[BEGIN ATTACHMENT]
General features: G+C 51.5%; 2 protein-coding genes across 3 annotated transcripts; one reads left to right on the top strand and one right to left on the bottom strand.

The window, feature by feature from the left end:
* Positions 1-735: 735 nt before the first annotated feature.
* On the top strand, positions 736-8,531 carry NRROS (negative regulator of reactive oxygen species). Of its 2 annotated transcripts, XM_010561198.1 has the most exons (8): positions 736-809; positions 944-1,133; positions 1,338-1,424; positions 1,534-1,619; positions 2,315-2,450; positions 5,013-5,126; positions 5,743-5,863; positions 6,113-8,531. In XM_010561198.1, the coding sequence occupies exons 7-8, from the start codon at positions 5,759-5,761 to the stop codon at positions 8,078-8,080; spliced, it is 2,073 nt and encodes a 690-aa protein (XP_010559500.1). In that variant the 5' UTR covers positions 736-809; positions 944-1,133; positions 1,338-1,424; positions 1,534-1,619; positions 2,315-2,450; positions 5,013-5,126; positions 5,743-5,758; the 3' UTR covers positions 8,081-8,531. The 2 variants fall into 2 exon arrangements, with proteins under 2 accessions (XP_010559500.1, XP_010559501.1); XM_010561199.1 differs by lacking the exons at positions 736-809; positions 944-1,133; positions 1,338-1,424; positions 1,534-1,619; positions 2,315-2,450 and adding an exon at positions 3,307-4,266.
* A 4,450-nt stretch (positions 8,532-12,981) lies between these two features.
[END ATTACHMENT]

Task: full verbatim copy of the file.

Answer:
General features: G+C 51.5%; 2 protein-coding genes across 3 annotated transcripts; one reads left to right on the top strand and one right to left on the bottom strand.

The window, feature by feature from the left end:
* Positions 1-735: 735 nt before the first annotated feature.
* On the top strand, positions 736-8,531 carry NRROS (negative regulator of reactive oxygen species). Of its 2 annotated transcripts, XM_010561198.1 has the most exons (8): positions 736-809; positions 944-1,133; positions 1,338-1,424; positions 1,534-1,619; positions 2,315-2,450; positions 5,013-5,126; positions 5,743-5,863; positions 6,113-8,531. In XM_010561198.1, the coding sequence occupies exons 7-8, from the start codon at positions 5,759-5,761 to the stop codon at positions 8,078-8,080; spliced, it is 2,073 nt and encodes a 690-aa protein (XP_010559500.1). In that variant the 5' UTR covers positions 736-809; positions 944-1,133; positions 1,338-1,424; positions 1,534-1,619; positions 2,315-2,450; positions 5,013-5,126; positions 5,743-5,758; the 3' UTR covers positions 8,081-8,531. The 2 variants fall into 2 exon arrangements, with proteins under 2 accessions (XP_010559500.1, XP_010559501.1); XM_010561199.1 differs by lacking the exons at positions 736-809; positions 944-1,133; positions 1,338-1,424; positions 1,534-1,619; positions 2,315-2,450 and adding an exon at positions 3,307-4,266.
* A 4,450-nt stretch (positions 8,532-12,981) lies between these two features.